Much like her mother would have at activists’ funerals during the apartheid era, Zenani Mandela-Dlamini allowed her righteous anger to lead her tribute at the state funeral for Winnie Madikizela-Mandela on Saturday April 14.
“For those who have not had the time or the courage to go beyond the quick headlines or the rushed profiles, I urge you to search the archives so that you may fully appreciate who my mother really was, and why her life and story matters so much,” she told a packed football stadium in Soweto, not far from her Madikizela-Mandela lived.
She lambasted the media for repeating lies of the apartheid propaganda machinery and called those who now defended her mother in death hypocrites.
As her mother would. (Government Communication Information System)
“And to those who’ve vilified my mother through books, on social media and speeches, don’t for a minute think we’ve forgotten,” she said, flanked by her sister Zindziswa Mandela-Hlongwane. “The pain you inflicted on her lives on in us.”
Echoing several commentators this week, Mandela-Dlamini said she believed that much of the criticism her mother faced was because she was a woman. It was the kind of “double-standard” that obscured the contribution of women in South Africa’s anti-apartheid struggle.
“Over the past week and a half it’s become clear that South Africa, and indeed the world, holds men and women to different standards of morality,” said Mandela-Dlamini. “Much of what my mother has been constantly asked to account for is simply ignored when it comes to her male counterparts.”
Her anger was echoed by Madikizela-Mandela’s adopted political son, Julius Malema. In his tribute he singled out the now disbanded United Democratic Front, who distanced itself from Madkizela-Mandela during her controversies in the 1990s and members of the ANC’s women’s league who called Madkizela-Mandela a criminal.
Grief and anger. (AP Photo/Themba Hadebe)
“Mama, some of those who sold you out to the regime are here. They are crying the loudest, more than us who died for you,” he said, also calling for Cape Town International Airport to be renamed for Madikizela-Mandela.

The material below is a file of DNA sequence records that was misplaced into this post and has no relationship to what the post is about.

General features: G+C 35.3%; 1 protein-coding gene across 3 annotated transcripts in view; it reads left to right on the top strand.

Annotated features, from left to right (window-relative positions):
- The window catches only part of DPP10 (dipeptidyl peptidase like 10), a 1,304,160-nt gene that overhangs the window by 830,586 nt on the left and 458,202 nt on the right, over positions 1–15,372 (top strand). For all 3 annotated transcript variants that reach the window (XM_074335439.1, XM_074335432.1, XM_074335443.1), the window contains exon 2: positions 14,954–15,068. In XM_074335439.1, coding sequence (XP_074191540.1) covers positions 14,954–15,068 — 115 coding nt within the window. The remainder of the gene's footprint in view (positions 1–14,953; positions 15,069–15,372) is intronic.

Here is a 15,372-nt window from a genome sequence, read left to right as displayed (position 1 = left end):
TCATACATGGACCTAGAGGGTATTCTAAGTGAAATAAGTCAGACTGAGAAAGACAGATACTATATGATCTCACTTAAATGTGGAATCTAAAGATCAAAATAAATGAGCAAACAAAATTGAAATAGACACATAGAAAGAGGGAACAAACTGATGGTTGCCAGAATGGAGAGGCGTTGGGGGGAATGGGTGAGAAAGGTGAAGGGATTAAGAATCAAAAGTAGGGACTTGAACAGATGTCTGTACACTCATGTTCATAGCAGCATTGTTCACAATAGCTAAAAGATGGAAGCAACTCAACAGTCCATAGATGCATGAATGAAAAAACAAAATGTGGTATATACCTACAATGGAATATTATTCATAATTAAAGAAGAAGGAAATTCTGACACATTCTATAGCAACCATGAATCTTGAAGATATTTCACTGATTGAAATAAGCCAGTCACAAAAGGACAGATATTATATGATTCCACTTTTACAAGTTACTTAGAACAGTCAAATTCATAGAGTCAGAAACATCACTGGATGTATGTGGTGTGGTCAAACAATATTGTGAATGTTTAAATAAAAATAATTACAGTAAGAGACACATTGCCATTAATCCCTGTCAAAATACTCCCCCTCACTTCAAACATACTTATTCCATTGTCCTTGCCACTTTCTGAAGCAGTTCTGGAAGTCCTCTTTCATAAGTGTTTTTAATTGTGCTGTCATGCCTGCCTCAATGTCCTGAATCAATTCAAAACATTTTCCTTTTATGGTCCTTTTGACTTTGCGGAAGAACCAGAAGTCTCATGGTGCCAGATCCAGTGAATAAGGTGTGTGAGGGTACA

An occasion for political expression, many in the crowd wore the ANC’s green, gold and black but also the red of Malema’s breakaway party, Economic Freedom Fighters. Many women covered their heads as part of a continuation of the #IAmWinnie campaign.
Much of the national conversation around Madikizela-Mandela legacy has been driven by the documentary Winnie. Directed by Pascale Lamche, the film was released in 2017 and earned Lamche the directing award in the World Cinema Documentary category at the Sundance Film Festival in the year of its release. It didn’t garner much attention in South Africa until this week when it came to be viewed as the last time Madikizela-Mandela got to tell her side of the story.
It shocked South Africans to learn of the apartheid government’s sophisticated misinformation and propaganda operations, known as Stratcom. The film features an interview with one of its chief operatives who explains who they twisted facts, planted stories and paid journalists to target Madikizela-Mandela. Unable to neutralize her as the voice for Nelson Mandela while he was imprisoned, they sought to drive a wedge between them, chiefly through revealing her infidelities and humiliating both of them.
The film was aired on local television channels and in public screenings in part as a response to the unflattering coverage Madikizela-Mandela’s legacy received in the immediate aftermath of her death. The very channel that aired the documentary several times in the last few days was accused of unfairly focusing on the negative aspects of Madikizela-Mandela’s activism hours after her death.
The documentary, however, lacks balance because its ultimate aim is to clear Madikizela-Mandela’s name. It seems to have succeeded among many this week, by clearing the dark clouds that still hung over Madikizela-Mandela’s head. But it also recasts Madikizela-Mandela’s humanity, her achievements beyond her marriage, and courage to be the voice of a banned movement at a time when police did not shy away from using live ammunition on children. More importantly, the film reveals just how ugly the physical and psychological war of apartheid was and what it took from those who stood against it.
Sign up for the Quartz Africa Weekly Brief — the most important and interesting news from across the continent, in your inbox.